Political Essay Says Revolution in China to End 'Sissy' Celebrity Billionaire Culture

State-run media under the ruling Chinese Communist Party (CCP) reprint the essay in full, which signals a 'profound' political shift under leader Xi Jinping.
By Jane Tang
Political Essay Says Revolution in China to End 'Sissy' Celebrity Billionaire Culture A screen shows a video of overseas celebrity idols at a fan merchandise store in Beijing, Sept. 2, 2021.

A political essay by a little-known commentator has been given pride of place by China's state-run media in recent days, suggesting a profound shift in political direction under ruling Chinese Communist Party (CCP) leader Xi Jinping away from the pro-market policies of the past four decades, political analysts told RFA.

The essay, titled "Everyone can tell that profound social change is under way" and printed in CCP mouthpiece the People's Daily, uses the recent crackdown on China's scandal-hit entertainment industry to argue that profound political change is afoot that will focus on easing inequality.

The essay argues that the CCP has launched a "profound revolution" with its crackdown on celebrity culture, billionaires, and the private sector generally, citing Beijing's blocking of Ant Financial's initial public offering (IPO) in New York in late 2020, as well as an ongoing probe into the business operations of ride-sharing app Didi Chuxing.

"China is undergoing a profound revolution ... turning away from a capital-centered approach to a people-centered one," the essay said. "It represents a return to the original aims of the CCP ... and to the essence of socialism."

"This revolution will wash all of the dirt away," said the essay, signed by Li Guangman, columnist and former editor of the trade publication Central China Electric Power.

"Our capital markets will no longer be a paradise for capitalists to get rich overnight; our cultural sphere no longer a paradise for sex-crazed celebrities, and the worship of Western culture will no longer be a feature of our news coverage or public opinion," Li wrote.

The article was also reprinted on Aug. 29 by state news agency Xinhua, CCTV, China News Service, the Global Times website and Guangming.com.

"While we are not trying to kill the rich to help the poor, we need to solve the problem of the growing income gap between the richest and poorest, and seek common prosperity, allowing ordinary workers a greater share in the wealth our society creates," the essay said.

"Literary and artistic workers, film and television workers must get down to the grassroots of society, making ordinary workers and ordinary people the masters and protagonists of art and literature," it said, adding that the ongoing political shift in China is in response to "barbaric and ferocious attacks" from the United States.

An ideological purge

Feng Chongyi, a political scholar at the University of Technology in Sydney, said Xi has been rolling out an ideological purge across every area of people's lives since taking power in 2012.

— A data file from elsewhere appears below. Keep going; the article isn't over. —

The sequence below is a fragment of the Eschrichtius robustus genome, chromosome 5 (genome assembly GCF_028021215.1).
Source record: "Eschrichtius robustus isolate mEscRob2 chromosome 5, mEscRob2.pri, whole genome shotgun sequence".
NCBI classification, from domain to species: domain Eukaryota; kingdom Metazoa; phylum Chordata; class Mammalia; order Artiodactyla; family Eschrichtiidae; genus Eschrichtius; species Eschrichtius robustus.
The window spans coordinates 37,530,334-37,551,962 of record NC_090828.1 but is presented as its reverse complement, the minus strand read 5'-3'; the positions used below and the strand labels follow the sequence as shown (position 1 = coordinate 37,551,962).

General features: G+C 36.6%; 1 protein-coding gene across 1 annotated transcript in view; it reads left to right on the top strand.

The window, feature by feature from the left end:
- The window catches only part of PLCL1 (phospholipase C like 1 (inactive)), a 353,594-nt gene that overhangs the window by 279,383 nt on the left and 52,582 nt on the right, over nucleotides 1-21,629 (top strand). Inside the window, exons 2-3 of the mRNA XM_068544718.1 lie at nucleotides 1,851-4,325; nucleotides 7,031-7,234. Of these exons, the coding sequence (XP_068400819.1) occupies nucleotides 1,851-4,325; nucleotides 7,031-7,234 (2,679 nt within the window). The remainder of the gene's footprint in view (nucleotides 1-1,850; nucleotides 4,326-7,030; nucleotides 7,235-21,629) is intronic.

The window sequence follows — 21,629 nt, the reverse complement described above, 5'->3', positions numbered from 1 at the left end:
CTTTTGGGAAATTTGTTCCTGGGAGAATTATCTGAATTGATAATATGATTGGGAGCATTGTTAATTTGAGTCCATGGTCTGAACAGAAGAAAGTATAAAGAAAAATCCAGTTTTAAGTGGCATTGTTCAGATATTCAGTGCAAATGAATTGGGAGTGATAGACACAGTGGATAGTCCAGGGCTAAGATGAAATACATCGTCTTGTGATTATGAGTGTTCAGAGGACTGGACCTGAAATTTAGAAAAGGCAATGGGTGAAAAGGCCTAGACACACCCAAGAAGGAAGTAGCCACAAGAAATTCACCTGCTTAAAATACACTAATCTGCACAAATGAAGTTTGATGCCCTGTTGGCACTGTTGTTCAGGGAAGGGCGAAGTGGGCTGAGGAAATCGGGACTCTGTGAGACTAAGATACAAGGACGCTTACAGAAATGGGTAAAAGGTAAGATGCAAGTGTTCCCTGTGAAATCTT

"First they rectified the Big Vs [social media stars] of Weibo and WeChat, and now it's the turn of the film and TV industries," Feng said.

He said the essay suggests that a form of "fascist aesthetics" will be imposed, top down, by Beijing.

"Everyone can tell that the party is moving ahead with a monumental campaign for dominance, which is explicit about including the elements of fascist aesthetics: no feminine-looking sissy boys, a strong party spirit, a return to the red."

"The whole of culture is about to become an amalgam of communist-style centralization and fascism," Feng said.

Cai Xia, a former professor at the CCP Party School, said the party is launching a campaign that it hopes will ensure its political survival.

"This rectification campaign wasn't triggered by any one thing," Cai told RFA. "Whenever the CCP's highest-ranking leaders fear the end is nigh, that's when they launch an ideological campaign."

She said the move was in part likely triggered by growing fiscal deficits among local governments, and the economic impact of the Sino-U.S. trade war.

Like the Cultural Revolution

Cai said the campaign had little to do with any genuine concern for the "people," however.

"The more people start to hold you to account, the more you have to incite populism in the name of the people, or hatred of the rich, or foreigners, to escape from your own predicament," Cai said.

She likened the move to those made by late supreme leader Mao Zedong, that culminated in the political violence of the Cultural Revolution (1966-1976), which she said resulted from a campaign launched by Mao in the early 1960s to eliminate those who sought to hold him to account for the famines of the Great Leap Forward, during which hundreds of thousands of people died.

"He ignited that fanatical cult of personality among the people so as to consolidate his personal power," Cai said. "Can you see how this is happening all over again in China?"

Yang Jianli, U.S.-based founder of the Foundation for China in the 21st Century, said Xi's ultimate aim is to build a personal empire.

"Xi Jinping is using populism and nationalism as a foundation to build this empire," he said, adding that there will be no "return to socialism" in any meaningful sense of the word.

"It is a profound change in one sense, but we're not talking about a return to Marxist fundamentals," Yang said. "Nor is it a move towards capitalism."

"They are abandoning Deng Xiaoping's policies on domestic and foreign affairs alike and forging a path for China according to Xi," he said.

Translated and edited by Luisetta Mudie.


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